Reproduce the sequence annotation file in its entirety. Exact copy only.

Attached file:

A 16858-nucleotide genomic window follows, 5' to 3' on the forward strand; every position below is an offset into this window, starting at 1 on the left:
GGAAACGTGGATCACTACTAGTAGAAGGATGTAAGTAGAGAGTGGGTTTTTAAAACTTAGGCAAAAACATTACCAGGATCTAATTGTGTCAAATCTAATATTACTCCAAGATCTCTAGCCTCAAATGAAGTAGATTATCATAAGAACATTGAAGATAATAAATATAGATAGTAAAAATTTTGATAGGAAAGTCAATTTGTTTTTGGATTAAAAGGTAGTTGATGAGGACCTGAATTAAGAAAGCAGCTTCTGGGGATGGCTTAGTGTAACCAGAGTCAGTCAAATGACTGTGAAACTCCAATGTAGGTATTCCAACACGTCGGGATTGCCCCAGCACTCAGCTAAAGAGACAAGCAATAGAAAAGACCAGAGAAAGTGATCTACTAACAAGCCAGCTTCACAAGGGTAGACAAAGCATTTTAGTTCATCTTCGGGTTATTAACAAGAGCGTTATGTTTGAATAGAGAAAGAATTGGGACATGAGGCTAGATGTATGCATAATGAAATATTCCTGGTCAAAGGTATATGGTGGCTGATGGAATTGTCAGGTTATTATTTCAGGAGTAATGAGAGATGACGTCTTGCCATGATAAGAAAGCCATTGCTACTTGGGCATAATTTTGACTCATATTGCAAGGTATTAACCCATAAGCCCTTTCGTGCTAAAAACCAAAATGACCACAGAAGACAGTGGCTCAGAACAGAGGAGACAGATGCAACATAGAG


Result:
A 16858-nucleotide genomic window follows, 5' to 3' on the forward strand; every position below is an offset into this window, starting at 1 on the left:
GGAAACGTGGATCACTACTAGTAGAAGGATGTAAGTAGAGAGTGGGTTTTTAAAACTTAGGCAAAAACATTACCAGGATCTAATTGTGTCAAATCTAATATTACTCCAAGATCTCTAGCCTCAAATGAAGTAGATTATCATAAGAACATTGAAGATAATAAATATAGATAGTAAAAATTTTGATAGGAAAGTCAATTTGTTTTTGGATTAAAAGGTAGTTGATGAGGACCTGAATTAAGAAAGCAGCTTCTGGGGATGGCTTAGTGTAACCAGAGTCAGTCAAATGACTGTGAAACTCCAATGTAGGTATTCCAACACGTCGGGATTGCCCCAGCACTCAGCTAAAGAGACAAGCAATAGAAAAGACCAGAGAAAGTGATCTACTAACAAGCCAGCTTCACAAGGGTAGACAAAGCATTTTAGTTCATCTTCGGGTTATTAACAAGAGCGTTATGTTTGAATAGAGAAAGAATTGGGACATGAGGCTAGATGTATGCATAATGAAATATTCCTGGTCAAAGGTATATGGTGGCTGATGGAATTGTCAGGTTATTATTTCAGGAGTAATGAGAGATGACGTCTTGCCATGATAAGAAAGCCATTGCTACTTGGGCATAATTTTGACTCATATTGCAAGGTATTAACCCATAAGCCCTTTCGTGCTAAAAACCAAAATGACCACAGAAGACAGTGGCTCAGAACAGAGGAGACAGATGCAACATAGAG